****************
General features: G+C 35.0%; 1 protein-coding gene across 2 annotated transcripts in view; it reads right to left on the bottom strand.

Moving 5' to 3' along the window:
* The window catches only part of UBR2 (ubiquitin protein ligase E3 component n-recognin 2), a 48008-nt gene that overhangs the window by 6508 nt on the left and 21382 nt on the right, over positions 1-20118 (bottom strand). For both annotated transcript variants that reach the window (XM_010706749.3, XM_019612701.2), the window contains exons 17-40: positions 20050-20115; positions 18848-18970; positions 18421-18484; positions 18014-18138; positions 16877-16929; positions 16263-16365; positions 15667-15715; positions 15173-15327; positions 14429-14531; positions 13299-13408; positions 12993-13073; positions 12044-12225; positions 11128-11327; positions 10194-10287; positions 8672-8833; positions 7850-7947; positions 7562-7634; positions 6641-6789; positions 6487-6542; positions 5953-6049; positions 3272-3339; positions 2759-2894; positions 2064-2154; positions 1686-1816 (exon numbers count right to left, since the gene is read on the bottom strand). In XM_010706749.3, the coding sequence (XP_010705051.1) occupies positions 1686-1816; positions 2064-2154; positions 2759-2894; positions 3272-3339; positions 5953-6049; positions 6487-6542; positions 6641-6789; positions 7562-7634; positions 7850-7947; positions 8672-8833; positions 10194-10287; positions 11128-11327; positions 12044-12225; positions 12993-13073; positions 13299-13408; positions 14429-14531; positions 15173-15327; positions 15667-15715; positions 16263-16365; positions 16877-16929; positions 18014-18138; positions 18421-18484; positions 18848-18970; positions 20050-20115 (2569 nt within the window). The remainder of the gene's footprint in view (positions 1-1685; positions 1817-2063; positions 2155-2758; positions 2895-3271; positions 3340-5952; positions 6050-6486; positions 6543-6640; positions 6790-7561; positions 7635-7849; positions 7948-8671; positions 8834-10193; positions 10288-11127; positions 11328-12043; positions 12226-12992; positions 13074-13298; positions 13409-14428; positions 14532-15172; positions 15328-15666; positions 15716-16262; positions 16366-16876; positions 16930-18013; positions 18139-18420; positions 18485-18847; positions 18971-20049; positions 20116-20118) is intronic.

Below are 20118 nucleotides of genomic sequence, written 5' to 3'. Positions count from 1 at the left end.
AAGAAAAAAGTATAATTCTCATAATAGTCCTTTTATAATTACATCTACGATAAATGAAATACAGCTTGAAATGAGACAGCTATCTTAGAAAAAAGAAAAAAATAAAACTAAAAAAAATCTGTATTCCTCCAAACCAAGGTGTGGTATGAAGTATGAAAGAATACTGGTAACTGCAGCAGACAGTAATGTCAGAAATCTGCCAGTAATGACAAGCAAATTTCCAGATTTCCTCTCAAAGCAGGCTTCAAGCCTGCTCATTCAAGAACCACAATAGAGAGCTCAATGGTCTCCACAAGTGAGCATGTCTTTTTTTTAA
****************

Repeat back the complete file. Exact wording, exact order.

General features: G+C 35.0%; 1 protein-coding gene across 2 annotated transcripts in view; it reads right to left on the bottom strand.

Moving 5' to 3' along the window:
* The window catches only part of UBR2 (ubiquitin protein ligase E3 component n-recognin 2), a 48008-nt gene that overhangs the window by 6508 nt on the left and 21382 nt on the right, over positions 1-20118 (bottom strand). For both annotated transcript variants that reach the window (XM_010706749.3, XM_019612701.2), the window contains exons 17-40: positions 20050-20115; positions 18848-18970; positions 18421-18484; positions 18014-18138; positions 16877-16929; positions 16263-16365; positions 15667-15715; positions 15173-15327; positions 14429-14531; positions 13299-13408; positions 12993-13073; positions 12044-12225; positions 11128-11327; positions 10194-10287; positions 8672-8833; positions 7850-7947; positions 7562-7634; positions 6641-6789; positions 6487-6542; positions 5953-6049; positions 3272-3339; positions 2759-2894; positions 2064-2154; positions 1686-1816 (exon numbers count right to left, since the gene is read on the bottom strand). In XM_010706749.3, the coding sequence (XP_010705051.1) occupies positions 1686-1816; positions 2064-2154; positions 2759-2894; positions 3272-3339; positions 5953-6049; positions 6487-6542; positions 6641-6789; positions 7562-7634; positions 7850-7947; positions 8672-8833; positions 10194-10287; positions 11128-11327; positions 12044-12225; positions 12993-13073; positions 13299-13408; positions 14429-14531; positions 15173-15327; positions 15667-15715; positions 16263-16365; positions 16877-16929; positions 18014-18138; positions 18421-18484; positions 18848-18970; positions 20050-20115 (2569 nt within the window). The remainder of the gene's footprint in view (positions 1-1685; positions 1817-2063; positions 2155-2758; positions 2895-3271; positions 3340-5952; positions 6050-6486; positions 6543-6640; positions 6790-7561; positions 7635-7849; positions 7948-8671; positions 8834-10193; positions 10288-11127; positions 11328-12043; positions 12226-12992; positions 13074-13298; positions 13409-14428; positions 14532-15172; positions 15328-15666; positions 15716-16262; positions 16366-16876; positions 16930-18013; positions 18139-18420; positions 18485-18847; positions 18971-20049; positions 20116-20118) is intronic.

Below are 20118 nucleotides of genomic sequence, written 5' to 3'. Positions count from 1 at the left end.
AAGAAAAAAGTATAATTCTCATAATAGTCCTTTTATAATTACATCTACGATAAATGAAATACAGCTTGAAATGAGACAGCTATCTTAGAAAAAAGAAAAAAATAAAACTAAAAAAAATCTGTATTCCTCCAAACCAAGGTGTGGTATGAAGTATGAAAGAATACTGGTAACTGCAGCAGACAGTAATGTCAGAAATCTGCCAGTAATGACAAGCAAATTTCCAGATTTCCTCTCAAAGCAGGCTTCAAGCCTGCTCATTCAAGAACCACAATAGAGAGCTCAATGGTCTCCACAAGTGAGCATGTCTTTTTTTTAA